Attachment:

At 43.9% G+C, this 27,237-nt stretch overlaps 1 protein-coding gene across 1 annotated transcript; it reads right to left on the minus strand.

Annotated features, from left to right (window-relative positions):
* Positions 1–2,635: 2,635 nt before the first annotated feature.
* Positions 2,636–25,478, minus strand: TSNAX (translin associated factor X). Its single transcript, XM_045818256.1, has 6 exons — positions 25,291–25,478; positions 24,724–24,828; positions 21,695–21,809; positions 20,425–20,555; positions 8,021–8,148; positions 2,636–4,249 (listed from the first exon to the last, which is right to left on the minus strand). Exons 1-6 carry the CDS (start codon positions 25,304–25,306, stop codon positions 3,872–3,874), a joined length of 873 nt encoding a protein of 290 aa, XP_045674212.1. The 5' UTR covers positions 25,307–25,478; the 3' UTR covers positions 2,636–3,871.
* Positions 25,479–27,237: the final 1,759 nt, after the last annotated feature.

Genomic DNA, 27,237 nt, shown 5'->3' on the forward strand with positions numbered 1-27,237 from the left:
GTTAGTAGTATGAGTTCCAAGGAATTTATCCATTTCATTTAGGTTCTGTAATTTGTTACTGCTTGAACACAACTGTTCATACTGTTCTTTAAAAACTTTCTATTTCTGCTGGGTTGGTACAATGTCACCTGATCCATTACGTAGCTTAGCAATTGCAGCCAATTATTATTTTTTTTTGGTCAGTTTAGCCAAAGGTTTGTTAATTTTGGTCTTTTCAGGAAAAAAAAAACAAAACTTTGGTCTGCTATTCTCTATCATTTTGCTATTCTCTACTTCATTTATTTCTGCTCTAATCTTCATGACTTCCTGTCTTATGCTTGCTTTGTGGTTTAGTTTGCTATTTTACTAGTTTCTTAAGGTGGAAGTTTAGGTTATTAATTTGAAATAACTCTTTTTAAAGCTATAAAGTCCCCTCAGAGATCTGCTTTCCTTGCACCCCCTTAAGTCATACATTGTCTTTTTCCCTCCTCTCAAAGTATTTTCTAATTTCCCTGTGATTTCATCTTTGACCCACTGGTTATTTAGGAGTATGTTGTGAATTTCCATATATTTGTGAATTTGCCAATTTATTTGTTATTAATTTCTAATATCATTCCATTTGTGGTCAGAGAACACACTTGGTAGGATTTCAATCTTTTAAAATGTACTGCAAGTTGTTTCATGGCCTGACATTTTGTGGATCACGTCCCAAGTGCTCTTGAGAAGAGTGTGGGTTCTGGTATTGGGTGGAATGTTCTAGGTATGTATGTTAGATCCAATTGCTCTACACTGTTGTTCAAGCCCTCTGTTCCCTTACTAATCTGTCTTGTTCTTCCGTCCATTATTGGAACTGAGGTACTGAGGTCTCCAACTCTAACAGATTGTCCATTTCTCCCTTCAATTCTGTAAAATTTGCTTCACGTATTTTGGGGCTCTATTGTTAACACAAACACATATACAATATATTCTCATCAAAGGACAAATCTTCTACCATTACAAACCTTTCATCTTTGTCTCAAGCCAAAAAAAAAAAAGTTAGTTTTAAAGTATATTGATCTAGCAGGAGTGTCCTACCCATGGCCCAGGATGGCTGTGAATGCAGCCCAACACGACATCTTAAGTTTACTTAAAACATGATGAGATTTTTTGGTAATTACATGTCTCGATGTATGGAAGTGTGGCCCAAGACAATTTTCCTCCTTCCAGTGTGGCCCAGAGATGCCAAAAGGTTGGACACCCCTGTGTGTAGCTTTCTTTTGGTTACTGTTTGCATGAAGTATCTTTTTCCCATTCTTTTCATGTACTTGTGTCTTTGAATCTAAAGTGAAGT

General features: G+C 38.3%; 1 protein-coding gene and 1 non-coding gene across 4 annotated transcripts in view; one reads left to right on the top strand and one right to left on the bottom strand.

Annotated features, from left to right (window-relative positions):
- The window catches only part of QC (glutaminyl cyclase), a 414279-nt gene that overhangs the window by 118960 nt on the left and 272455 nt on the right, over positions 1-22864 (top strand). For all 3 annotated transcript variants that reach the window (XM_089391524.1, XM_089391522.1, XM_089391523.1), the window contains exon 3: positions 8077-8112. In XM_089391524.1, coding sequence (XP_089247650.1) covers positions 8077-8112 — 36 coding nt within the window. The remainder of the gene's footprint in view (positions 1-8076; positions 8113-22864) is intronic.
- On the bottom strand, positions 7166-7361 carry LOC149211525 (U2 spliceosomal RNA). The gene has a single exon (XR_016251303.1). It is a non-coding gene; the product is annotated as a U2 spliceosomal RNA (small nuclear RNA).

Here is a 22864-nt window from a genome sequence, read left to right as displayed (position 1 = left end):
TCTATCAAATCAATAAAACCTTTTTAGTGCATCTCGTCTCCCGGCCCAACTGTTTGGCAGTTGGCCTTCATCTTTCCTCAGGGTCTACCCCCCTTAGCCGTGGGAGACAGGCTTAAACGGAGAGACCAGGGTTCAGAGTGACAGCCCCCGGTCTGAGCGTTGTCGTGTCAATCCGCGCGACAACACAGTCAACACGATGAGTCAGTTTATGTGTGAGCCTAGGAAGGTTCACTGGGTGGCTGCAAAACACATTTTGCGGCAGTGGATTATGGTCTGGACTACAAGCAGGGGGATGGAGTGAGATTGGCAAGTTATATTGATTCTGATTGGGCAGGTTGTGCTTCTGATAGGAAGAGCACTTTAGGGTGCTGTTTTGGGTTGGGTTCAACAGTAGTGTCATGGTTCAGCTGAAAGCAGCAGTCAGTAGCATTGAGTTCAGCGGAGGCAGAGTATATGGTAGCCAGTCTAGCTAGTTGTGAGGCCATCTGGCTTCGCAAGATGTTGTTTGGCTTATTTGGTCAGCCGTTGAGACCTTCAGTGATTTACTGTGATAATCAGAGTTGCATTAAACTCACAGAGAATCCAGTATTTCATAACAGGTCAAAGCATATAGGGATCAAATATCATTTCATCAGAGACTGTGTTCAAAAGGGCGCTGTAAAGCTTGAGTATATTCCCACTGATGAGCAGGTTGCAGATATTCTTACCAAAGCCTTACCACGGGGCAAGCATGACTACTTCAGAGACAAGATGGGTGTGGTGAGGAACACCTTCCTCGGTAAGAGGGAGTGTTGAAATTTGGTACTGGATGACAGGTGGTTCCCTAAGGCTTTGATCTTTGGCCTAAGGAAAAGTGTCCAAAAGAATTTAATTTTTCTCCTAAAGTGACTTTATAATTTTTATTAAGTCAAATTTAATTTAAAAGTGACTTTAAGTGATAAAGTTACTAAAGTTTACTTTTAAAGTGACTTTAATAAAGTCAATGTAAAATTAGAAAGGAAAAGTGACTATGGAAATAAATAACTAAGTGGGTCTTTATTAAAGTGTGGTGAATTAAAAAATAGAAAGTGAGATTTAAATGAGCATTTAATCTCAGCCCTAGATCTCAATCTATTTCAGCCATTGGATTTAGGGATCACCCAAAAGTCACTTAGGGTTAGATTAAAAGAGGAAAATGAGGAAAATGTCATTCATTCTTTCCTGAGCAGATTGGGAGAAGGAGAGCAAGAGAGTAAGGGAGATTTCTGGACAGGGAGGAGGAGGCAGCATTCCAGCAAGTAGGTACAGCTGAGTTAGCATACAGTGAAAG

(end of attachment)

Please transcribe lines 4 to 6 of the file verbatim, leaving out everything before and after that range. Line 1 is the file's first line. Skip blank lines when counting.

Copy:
* Positions 2,636–25,478, minus strand: TSNAX (translin associated factor X). Its single transcript, XM_045818256.1, has 6 exons — positions 25,291–25,478; positions 24,724–24,828; positions 21,695–21,809; positions 20,425–20,555; positions 8,021–8,148; positions 2,636–4,249 (listed from the first exon to the last, which is right to left on the minus strand). Exons 1-6 carry the CDS (start codon positions 25,304–25,306, stop codon positions 3,872–3,874), a joined length of 873 nt encoding a protein of 290 aa, XP_045674212.1. The 5' UTR covers positions 25,307–25,478; the 3' UTR covers positions 2,636–3,871.
* Positions 25,479–27,237: the final 1,759 nt, after the last annotated feature.

Genomic DNA, 27,237 nt, shown 5'->3' on the forward strand with positions numbered 1-27,237 from the left: